You can specify the location for the client files. The default is C:\Novell\GroupWise. If you are using other Novell software such as Client32, the C:\Novell directory will already exist. After you verify the path, click Next to continue.

Selecting the components you need
You can then select a list of components for the GroupWise client. By default, everything should be selected except the last two items, GroupWise Imaging and GroupWise Workflow, as shown in Figure A. You may select these items if you wish; I consider them to be extras and won’t install them. Click Next to continue.

Figure A
You can select the components you need to install.


Determining the startup programs
You can then choose the programs that start when the client boots. You have two options. The first is GroupWise Notify, which as the name implies will notify you when you get a new message in GroupWise without having to have the GroupWise client running. By selecting the Notify option, you are telling Windows to put Notify in your Windows startup folder. GroupWise Notify’s icon is a picture of the earth and it sits in the system tray. When Notify detects a new message that you have not read, a small white envelope appears on top of the earth icon.

One of my favorite things about GroupWise Notify is that it will flash a dialog box on your screen for a few seconds, which shows you the author and subject of the message. You then have three options. You can choose:
  • Clear, which clears the item from the Notify list and instantly removes the pop-up window.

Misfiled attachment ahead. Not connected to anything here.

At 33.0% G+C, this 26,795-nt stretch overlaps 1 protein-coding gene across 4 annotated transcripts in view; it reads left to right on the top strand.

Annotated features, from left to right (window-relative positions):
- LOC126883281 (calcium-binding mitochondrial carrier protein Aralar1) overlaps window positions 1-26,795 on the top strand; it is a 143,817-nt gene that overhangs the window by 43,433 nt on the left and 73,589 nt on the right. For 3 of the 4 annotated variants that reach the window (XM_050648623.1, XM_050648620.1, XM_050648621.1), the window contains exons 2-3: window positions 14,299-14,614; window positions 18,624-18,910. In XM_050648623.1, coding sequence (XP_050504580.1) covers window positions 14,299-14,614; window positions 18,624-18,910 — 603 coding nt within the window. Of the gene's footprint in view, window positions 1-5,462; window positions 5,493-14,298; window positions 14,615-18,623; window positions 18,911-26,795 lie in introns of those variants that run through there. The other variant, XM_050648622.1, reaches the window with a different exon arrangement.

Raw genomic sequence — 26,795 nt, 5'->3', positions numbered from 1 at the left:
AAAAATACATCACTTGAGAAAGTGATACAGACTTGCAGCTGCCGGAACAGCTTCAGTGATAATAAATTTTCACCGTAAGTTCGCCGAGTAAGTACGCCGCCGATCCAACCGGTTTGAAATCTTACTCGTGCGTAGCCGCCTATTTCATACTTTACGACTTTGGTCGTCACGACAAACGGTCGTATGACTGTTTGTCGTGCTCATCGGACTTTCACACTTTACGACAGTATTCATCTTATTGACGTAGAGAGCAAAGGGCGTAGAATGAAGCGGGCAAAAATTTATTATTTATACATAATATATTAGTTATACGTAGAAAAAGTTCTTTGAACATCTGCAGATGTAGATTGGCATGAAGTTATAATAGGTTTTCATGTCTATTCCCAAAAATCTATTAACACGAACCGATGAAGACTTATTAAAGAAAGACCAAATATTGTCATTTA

• Read, which launches the GroupWise client when you click it.
  • Delete, which deletes the message without even having to open it! This is great for the occasional spam message.

The second component you have the choice of running is GroupWise Conversation Place. GroupWise Conversation Place will integrate GroupWise with your telephone. You need to have a modem or TAPI-compliant telephone hooked up to your computer. Because Conversation Place takes careful planning and a supported phone system to deploy, the details on this option are beyond the scope of this article. Select the programs you want to start automatically (as shown in Figure B) and then click Next.

Figure B
You can choose the programs that will start automatically on the client.


Software Integrations
After you select the language you want GroupWise to support, click Next, and then you’ll see the Software Integrations screen as shown in Figure C. GroupWise setup will detect applications like MS Word and Excel that are already installed on your system and will give you the option of integrating these applications with GroupWise. For some organizations and applications, this will be a big plus; for others, it may take some getting used to.

Figure C
You can select the files that will be integrated with GroupWise Document Management.


What happens if you place check marks in the boxes (the ones shown in the figure above)? After the installation, if you create a document in Microsoft Word and go to File | Save, you will get very different dialog boxes. That’s because you are not saving the file into a NetWare server folder. Instead, you save into the GroupWise message store. This means that if you want others to be able to access the file, the "library" to which you saved the document will have to be shared. This offers revision control and more security because the data file to the application will be stored in the encrypted GroupWise message store. I recommend not using this feature initially because it can cause confusion among your users. Deselect these check boxes and click Next to continue.